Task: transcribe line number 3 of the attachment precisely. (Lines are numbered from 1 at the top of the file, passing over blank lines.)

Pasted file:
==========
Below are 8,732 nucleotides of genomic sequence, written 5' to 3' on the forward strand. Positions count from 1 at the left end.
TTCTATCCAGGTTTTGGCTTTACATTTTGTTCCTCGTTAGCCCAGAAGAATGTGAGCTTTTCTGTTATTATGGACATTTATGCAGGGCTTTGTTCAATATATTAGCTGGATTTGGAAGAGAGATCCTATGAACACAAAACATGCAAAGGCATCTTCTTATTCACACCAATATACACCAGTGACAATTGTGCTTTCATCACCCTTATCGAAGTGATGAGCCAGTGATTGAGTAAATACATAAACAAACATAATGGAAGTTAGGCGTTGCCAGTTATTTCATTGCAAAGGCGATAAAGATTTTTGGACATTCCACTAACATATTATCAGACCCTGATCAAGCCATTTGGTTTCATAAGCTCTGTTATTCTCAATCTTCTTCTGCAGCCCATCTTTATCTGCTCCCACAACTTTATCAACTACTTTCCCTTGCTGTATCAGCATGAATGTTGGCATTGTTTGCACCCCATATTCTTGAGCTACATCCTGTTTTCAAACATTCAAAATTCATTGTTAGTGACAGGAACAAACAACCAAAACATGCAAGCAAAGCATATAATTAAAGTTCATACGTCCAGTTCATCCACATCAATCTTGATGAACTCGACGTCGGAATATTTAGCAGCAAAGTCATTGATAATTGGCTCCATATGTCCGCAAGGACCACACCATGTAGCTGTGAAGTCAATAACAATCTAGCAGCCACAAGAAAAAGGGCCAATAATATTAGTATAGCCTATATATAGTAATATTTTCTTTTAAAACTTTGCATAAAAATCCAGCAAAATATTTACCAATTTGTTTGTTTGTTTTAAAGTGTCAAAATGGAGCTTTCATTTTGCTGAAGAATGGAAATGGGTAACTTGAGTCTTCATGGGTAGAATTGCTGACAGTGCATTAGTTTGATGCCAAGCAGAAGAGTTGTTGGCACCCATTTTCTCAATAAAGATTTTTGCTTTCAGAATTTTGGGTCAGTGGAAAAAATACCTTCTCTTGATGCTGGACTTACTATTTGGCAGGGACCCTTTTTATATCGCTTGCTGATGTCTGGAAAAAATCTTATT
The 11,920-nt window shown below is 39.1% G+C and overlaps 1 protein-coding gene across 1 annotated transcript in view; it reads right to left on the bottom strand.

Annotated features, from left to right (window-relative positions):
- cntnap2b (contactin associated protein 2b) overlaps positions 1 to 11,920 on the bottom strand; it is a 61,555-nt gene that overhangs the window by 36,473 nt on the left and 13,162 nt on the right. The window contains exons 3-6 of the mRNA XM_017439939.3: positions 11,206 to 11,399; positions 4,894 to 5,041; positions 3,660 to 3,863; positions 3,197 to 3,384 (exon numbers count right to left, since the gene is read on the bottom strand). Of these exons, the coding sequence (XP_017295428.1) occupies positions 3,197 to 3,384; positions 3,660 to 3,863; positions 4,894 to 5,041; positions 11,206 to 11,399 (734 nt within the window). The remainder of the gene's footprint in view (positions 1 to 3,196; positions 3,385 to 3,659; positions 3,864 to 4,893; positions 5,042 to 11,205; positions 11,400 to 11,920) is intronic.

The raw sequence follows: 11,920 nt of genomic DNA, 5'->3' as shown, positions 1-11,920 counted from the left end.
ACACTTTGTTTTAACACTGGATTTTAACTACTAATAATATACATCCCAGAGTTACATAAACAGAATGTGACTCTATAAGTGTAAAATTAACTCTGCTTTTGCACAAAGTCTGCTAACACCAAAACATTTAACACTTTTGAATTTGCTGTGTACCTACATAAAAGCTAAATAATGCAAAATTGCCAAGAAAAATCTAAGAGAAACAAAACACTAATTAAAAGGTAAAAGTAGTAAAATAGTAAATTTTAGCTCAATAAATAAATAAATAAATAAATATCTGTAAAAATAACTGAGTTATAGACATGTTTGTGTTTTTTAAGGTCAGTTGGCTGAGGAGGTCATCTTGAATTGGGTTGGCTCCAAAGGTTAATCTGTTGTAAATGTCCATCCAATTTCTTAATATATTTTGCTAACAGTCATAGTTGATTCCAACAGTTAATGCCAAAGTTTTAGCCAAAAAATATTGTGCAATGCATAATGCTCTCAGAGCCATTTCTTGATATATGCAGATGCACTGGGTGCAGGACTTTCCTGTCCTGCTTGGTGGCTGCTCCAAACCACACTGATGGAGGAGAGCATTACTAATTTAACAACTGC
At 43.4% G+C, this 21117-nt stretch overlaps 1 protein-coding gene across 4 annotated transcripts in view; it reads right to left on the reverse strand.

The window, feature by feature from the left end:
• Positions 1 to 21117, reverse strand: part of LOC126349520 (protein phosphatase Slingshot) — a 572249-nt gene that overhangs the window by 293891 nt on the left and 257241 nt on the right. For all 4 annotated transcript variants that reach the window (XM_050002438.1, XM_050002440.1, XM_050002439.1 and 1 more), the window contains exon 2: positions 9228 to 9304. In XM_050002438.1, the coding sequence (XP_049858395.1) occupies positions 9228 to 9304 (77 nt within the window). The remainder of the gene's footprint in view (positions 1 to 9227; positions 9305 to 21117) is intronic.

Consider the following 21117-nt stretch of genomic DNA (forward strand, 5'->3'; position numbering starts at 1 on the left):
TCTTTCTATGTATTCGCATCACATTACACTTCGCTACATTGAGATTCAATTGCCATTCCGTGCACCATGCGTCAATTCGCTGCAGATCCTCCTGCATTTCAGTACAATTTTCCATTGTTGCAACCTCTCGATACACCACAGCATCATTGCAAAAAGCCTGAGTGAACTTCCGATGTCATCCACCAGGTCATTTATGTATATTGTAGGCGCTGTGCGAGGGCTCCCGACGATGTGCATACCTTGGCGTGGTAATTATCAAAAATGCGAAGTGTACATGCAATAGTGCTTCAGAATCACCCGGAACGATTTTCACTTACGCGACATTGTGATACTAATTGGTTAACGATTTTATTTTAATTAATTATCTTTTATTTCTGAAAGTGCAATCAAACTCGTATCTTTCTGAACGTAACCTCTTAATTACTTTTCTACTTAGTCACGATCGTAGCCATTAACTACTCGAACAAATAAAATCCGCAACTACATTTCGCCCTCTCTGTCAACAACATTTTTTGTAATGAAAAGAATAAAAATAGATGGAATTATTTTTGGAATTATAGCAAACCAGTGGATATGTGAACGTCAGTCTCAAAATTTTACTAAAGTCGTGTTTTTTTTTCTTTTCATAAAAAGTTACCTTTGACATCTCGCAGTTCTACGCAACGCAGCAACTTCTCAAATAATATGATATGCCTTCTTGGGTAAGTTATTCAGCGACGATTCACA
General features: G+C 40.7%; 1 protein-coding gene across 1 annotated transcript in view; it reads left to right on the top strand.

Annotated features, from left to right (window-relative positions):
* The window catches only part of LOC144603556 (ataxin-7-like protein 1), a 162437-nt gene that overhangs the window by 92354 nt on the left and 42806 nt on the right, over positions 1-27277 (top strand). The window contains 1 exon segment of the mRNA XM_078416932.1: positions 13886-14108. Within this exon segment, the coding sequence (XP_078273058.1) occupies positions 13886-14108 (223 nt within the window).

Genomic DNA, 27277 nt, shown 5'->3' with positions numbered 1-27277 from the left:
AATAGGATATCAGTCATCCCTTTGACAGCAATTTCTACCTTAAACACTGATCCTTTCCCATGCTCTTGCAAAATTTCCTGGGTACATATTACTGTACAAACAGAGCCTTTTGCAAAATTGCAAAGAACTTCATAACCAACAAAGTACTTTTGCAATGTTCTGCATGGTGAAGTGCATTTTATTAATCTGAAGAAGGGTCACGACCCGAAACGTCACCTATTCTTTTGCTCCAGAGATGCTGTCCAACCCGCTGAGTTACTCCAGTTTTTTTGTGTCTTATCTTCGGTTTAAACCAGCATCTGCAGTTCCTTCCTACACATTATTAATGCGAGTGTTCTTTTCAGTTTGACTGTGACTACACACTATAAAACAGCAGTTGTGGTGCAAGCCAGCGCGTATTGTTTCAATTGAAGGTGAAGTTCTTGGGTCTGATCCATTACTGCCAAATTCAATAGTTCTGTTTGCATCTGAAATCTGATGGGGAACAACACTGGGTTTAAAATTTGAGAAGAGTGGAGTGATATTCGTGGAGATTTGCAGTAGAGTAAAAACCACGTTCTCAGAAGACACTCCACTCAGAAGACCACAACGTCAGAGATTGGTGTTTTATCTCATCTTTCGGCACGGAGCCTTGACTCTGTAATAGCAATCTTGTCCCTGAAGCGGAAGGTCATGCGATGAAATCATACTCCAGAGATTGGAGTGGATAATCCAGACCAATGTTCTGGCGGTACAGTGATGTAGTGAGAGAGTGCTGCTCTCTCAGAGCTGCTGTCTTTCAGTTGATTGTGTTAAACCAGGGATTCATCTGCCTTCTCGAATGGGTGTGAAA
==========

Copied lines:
The 11,920-nt window shown below is 39.1% G+C and overlaps 1 protein-coding gene across 1 annotated transcript in view; it reads right to left on the bottom strand.